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0. I would have an allocation to TIPS as they are a good diversifer, not correlated to other fixed or equities, but they pay zip, zilch, zed, nada. If they were worth holding I'd put possibly up to 1/2 of FI in TIPS but not now.

I agree that you can get inflation protection through equity appreciation but that's over time as the past few years or past dozen years have shown except for short bursts where they did perform dramatically.
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Old 10-17-2011, 12:09 AM   #25
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On this thread, people that respond zero or close to zero TIPS might comment what they do have in fixed income.
I don't have any individual TIPS. My fixed income allocation consists of

(1) VBTLX - - Vanguard Total Bond Market Index Fund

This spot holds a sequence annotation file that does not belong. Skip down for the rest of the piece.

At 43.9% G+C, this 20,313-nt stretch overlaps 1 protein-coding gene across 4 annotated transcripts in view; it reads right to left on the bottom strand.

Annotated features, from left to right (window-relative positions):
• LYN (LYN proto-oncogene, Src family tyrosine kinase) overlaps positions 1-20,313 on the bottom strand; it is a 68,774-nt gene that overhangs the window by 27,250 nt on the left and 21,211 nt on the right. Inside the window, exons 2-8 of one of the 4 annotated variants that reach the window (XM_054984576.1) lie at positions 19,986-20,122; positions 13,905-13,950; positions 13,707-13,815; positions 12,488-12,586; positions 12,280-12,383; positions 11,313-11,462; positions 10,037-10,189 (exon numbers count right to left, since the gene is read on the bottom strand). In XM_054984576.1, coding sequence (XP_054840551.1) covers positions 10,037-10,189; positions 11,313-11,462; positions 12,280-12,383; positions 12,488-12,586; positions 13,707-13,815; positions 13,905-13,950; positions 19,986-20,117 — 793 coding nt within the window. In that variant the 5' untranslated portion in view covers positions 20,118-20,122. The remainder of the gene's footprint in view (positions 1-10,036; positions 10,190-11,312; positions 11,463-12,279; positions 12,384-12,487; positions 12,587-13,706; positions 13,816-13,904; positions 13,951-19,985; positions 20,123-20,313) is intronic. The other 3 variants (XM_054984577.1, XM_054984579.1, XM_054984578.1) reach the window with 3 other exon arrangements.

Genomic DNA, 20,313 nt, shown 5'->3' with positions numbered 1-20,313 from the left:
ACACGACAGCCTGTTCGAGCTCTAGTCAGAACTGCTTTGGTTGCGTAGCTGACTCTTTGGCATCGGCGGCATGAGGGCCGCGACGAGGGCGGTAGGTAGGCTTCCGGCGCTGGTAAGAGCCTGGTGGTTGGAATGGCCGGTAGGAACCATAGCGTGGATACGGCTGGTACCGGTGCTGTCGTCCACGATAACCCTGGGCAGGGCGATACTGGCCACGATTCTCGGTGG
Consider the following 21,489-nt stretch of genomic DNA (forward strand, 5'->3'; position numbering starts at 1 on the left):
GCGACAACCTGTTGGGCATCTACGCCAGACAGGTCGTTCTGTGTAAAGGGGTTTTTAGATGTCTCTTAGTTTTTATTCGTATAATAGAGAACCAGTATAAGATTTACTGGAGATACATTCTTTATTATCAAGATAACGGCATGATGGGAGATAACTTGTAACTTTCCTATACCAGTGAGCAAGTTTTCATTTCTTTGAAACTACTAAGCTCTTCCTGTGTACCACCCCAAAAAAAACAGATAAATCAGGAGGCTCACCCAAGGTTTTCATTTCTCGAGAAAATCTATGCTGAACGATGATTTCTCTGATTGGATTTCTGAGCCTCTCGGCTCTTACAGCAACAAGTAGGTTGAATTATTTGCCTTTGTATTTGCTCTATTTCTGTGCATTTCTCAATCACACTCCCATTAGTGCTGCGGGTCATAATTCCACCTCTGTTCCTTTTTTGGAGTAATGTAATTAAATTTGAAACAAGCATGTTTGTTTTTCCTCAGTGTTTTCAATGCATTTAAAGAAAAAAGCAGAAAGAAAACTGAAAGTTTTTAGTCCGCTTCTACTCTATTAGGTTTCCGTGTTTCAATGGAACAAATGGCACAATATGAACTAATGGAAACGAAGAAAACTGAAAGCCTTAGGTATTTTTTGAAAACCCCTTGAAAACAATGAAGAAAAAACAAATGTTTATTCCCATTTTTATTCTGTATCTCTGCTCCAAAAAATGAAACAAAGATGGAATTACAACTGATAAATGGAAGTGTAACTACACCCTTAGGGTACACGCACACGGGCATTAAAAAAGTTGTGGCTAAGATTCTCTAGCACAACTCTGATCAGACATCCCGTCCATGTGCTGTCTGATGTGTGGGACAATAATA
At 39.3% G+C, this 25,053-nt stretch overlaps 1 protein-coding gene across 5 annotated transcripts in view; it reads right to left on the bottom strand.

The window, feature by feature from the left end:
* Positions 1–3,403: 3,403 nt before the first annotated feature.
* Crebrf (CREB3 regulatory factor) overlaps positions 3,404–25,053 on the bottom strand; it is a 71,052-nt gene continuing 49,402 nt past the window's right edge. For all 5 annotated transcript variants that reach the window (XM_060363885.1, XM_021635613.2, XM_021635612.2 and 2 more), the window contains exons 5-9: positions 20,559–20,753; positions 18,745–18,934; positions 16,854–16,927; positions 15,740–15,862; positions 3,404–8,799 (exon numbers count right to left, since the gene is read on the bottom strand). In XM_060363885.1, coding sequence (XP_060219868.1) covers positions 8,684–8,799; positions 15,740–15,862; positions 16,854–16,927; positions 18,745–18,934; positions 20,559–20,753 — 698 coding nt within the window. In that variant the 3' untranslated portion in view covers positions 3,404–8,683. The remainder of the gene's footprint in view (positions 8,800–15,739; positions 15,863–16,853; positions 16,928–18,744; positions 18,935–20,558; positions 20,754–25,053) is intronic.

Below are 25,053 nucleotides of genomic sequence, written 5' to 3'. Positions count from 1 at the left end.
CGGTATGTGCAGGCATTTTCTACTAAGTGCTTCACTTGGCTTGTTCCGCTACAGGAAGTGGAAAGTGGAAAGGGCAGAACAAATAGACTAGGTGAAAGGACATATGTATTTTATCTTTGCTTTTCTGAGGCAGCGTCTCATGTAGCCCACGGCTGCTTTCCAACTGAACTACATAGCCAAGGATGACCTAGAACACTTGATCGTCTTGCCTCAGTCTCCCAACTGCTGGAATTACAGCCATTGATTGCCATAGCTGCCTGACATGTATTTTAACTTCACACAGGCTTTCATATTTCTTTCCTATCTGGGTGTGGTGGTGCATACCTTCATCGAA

(2) VWIAX - - Vanguard Wellesley Income Fund (currently 62.53% bonds)
(3) TSP G Fund - - Government bond fund
(4) cash (money market and savings)
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Old 10-17-2011, 12:17 AM   #26
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5% of total portfolio in VG TIPS fund. Account value has gained 60% since I bought it in 2003 or was it 2004. I don't have set allocations within the fixed area, either.
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Old 10-17-2011, 07:39 AM   #27
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My retirement portfolio is approximately 20% TIPS. It's been the shining star of my portfolio for the past 2 years or so. I am a long-term "mild" market timer, meaning once a quarter I do examine my percentages to various asset groups and sometimes make mild 5-10% adjustments. I've been known to creep into and out of stocks over a 2 year period.

In practice, I don't fully get the hand over the eyes, die-hard lazy portfolio since I find that so few people do it in practice anyway. I wonder how many at this forum could say they've gone over a decade only rebalancing and never having changed their allocation percentages. I'd be shocked, not to be mistaken with impressed, if someone could have claimed to go from 1995-2005 with zero change to their allocation percentages.